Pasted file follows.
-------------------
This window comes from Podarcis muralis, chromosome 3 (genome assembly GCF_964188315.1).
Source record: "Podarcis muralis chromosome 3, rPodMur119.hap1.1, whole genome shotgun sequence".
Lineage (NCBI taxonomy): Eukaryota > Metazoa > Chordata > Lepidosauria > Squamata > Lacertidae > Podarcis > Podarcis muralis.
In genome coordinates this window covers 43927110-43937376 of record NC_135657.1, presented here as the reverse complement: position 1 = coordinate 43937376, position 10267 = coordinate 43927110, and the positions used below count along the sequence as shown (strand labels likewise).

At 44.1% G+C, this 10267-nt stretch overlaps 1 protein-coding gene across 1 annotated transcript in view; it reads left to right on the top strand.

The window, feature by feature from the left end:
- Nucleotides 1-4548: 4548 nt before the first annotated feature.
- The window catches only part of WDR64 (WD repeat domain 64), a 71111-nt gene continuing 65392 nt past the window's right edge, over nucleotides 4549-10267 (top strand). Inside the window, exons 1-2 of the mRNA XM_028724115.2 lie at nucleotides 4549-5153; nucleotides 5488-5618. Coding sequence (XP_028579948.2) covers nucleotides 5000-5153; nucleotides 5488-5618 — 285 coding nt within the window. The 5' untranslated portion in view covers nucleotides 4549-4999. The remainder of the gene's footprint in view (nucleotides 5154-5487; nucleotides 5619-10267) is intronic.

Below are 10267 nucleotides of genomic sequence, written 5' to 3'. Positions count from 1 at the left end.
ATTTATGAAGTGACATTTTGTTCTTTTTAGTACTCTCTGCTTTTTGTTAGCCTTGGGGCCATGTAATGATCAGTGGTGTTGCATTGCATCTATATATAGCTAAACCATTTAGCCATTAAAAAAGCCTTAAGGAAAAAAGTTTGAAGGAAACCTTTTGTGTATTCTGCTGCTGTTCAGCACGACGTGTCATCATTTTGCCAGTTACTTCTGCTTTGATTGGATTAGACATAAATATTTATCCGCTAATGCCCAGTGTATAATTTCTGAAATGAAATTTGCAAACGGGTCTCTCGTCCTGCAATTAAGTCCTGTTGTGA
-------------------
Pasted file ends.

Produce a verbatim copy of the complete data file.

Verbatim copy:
This window comes from Podarcis muralis, chromosome 3 (genome assembly GCF_964188315.1).
Source record: "Podarcis muralis chromosome 3, rPodMur119.hap1.1, whole genome shotgun sequence".
Lineage (NCBI taxonomy): Eukaryota > Metazoa > Chordata > Lepidosauria > Squamata > Lacertidae > Podarcis > Podarcis muralis.
In genome coordinates this window covers 43927110-43937376 of record NC_135657.1, presented here as the reverse complement: position 1 = coordinate 43937376, position 10267 = coordinate 43927110, and the positions used below count along the sequence as shown (strand labels likewise).

At 44.1% G+C, this 10267-nt stretch overlaps 1 protein-coding gene across 1 annotated transcript in view; it reads left to right on the top strand.

The window, feature by feature from the left end:
- Nucleotides 1-4548: 4548 nt before the first annotated feature.
- The window catches only part of WDR64 (WD repeat domain 64), a 71111-nt gene continuing 65392 nt past the window's right edge, over nucleotides 4549-10267 (top strand). Inside the window, exons 1-2 of the mRNA XM_028724115.2 lie at nucleotides 4549-5153; nucleotides 5488-5618. Coding sequence (XP_028579948.2) covers nucleotides 5000-5153; nucleotides 5488-5618 — 285 coding nt within the window. The 5' untranslated portion in view covers nucleotides 4549-4999. The remainder of the gene's footprint in view (nucleotides 5154-5487; nucleotides 5619-10267) is intronic.

Below are 10267 nucleotides of genomic sequence, written 5' to 3'. Positions count from 1 at the left end.
ATTTATGAAGTGACATTTTGTTCTTTTTAGTACTCTCTGCTTTTTGTTAGCCTTGGGGCCATGTAATGATCAGTGGTGTTGCATTGCATCTATATATAGCTAAACCATTTAGCCATTAAAAAAGCCTTAAGGAAAAAAGTTTGAAGGAAACCTTTTGTGTATTCTGCTGCTGTTCAGCACGACGTGTCATCATTTTGCCAGTTACTTCTGCTTTGATTGGATTAGACATAAATATTTATCCGCTAATGCCCAGTGTATAATTTCTGAAATGAAATTTGCAAACGGGTCTCTCGTCCTGCAATTAAGTCCTGTTGTGA